The Muppets are a band of puppet characters known for their meta-referential style of variety-sketch comedy. They were created by Jim Henson and his wife Jane Henson in 1955, and have a Disney media franchise that includes feature films, television series, music recordings, theme park attractions, merchandising, and other media works associated with them.
It was in 1955 that a University of Maryland student Jim Henson created a group of puppets for a children’s show to air on his local TV named “Sam and Friends.” The cast of puppets was called muppets because they combined the techniques of puppets and marionettes, the earliest prototype being Kermit the Frog. The show went on for six years and made Henson a minor celebrity. When the show ended, Henson moved on to making commercials in New York City.
In 1969, the Children’s Television Workshop requested Henson to contribute some puppets to its new children’s show called “Sesame Street.” Henson then created new characters such as Big Bird, Oscar the Grouch, Bert and Ernie and Cookie Monster for the show. These puppet segments proved to be the most popular parts of the new show, and soon enough their presence was expanded. Henson then exited from the world of commercial production and worked on the puppets and began directing short films and animated segments for the show. He also produced a series of TV specials which adapted fairy tales with Muppet characters and was called “Tales From Muppetland“.
Henson’s plans for a weekly TV series for his puppet creations gained a breakthrough thanks to a British media mogul named Lew Grade. He then moved the entire Muppet creative team to England and began production on a show called “The Muppet Show,” which premiered in 1976. The series introduced the world to Miss Piggy, Fozzie Bear, Gonzo, the Swedish Chef and the rest of the group we now lovingly known as the Muppets. The Muppets gained celebrity status and international recognition through their roles in this show and gathered four Primetime Emmy Award wins and twenty-one nominations during their five-year run.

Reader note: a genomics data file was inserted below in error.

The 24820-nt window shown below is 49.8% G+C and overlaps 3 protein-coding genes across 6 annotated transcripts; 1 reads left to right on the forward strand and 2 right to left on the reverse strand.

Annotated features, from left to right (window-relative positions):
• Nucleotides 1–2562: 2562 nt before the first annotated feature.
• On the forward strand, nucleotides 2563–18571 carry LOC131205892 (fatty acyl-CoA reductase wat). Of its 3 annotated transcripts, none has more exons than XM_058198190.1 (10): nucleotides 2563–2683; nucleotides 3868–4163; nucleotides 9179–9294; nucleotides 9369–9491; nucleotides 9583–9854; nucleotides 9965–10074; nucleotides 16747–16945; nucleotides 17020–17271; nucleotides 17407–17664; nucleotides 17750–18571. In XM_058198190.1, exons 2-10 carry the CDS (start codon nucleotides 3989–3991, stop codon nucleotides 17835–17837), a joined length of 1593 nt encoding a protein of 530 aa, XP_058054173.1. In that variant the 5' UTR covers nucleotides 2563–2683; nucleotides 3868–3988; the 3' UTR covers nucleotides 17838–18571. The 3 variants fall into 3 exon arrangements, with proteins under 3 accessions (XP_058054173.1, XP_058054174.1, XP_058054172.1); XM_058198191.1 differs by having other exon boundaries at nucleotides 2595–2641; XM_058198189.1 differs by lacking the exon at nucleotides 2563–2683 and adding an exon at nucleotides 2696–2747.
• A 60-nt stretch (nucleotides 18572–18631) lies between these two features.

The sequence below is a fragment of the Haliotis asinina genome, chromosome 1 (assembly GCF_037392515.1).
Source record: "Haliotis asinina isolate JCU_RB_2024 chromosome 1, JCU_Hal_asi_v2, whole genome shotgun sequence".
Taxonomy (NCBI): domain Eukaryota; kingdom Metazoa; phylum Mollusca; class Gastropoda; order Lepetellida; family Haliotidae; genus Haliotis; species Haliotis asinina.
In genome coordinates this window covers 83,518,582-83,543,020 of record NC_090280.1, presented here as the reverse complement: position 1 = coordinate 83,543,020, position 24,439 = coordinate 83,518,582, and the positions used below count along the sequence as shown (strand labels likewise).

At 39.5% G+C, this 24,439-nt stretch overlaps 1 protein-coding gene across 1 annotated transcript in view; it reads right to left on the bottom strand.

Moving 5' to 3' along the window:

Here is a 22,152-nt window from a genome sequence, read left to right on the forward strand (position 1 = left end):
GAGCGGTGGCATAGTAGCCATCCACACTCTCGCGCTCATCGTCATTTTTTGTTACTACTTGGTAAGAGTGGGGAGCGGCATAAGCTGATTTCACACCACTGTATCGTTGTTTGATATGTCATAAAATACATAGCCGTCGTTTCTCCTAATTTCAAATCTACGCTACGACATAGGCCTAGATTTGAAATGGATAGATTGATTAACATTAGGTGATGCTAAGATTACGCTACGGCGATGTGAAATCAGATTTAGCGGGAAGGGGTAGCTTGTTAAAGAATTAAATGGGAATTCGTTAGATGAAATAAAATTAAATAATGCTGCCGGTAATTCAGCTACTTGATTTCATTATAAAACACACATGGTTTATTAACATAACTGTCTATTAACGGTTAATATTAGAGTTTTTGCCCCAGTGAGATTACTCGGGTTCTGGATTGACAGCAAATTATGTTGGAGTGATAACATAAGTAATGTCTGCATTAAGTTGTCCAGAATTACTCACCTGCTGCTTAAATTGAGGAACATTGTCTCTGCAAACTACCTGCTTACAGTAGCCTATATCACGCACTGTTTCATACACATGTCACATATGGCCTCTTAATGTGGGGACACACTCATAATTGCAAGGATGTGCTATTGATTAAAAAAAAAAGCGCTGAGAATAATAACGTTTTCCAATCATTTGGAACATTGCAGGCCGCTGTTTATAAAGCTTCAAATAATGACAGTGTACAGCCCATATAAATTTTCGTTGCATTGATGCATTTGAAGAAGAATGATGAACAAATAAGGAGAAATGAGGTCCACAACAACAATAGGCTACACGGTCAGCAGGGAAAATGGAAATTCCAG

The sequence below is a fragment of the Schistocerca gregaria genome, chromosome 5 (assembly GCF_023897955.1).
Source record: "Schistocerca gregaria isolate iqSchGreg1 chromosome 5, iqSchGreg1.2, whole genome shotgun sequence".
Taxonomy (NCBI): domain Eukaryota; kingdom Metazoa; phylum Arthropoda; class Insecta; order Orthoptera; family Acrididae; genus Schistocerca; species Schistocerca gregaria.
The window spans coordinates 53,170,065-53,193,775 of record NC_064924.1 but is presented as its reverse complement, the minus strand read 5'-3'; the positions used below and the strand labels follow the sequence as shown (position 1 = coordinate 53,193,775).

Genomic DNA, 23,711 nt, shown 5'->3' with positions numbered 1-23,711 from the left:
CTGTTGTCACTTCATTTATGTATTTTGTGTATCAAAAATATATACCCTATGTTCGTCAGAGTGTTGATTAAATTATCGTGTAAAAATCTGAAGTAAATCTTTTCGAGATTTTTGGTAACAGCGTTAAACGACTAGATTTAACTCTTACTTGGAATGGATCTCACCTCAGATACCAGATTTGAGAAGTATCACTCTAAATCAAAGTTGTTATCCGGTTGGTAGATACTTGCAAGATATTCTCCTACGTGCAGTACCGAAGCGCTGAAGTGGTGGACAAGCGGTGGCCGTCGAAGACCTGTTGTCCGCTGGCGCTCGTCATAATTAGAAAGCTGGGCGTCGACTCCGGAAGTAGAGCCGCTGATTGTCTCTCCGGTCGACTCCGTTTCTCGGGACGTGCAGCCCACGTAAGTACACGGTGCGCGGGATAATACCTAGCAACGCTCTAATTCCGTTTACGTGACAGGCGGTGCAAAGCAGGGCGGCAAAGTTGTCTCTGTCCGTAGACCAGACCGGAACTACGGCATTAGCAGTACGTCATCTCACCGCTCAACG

Jim Henson also directed the Muppets in their big-screen debut called “The Muppet Movie” in 1979. The movie revealed how Kermit first met the rest of the Muppets and was a critical box office hit. The led Henson to shut down the production of “The Muppet Show” and concentrate only on films.
Throughout their six decades of existence, the Muppets have been regarded as an essential part of the entertainment industry and pop culture in the United States and received recognition from various cultural institutions and organisations, such as the American Film Institute and, more famously, from the Hollywood Walk of Fame.
Disney then bought the rights to the Muppets franchise in 2004, which allowed the characters to gain even broader public exposure than in previous years. Under Disney’s authority, the Muppets enjoyed renewed success.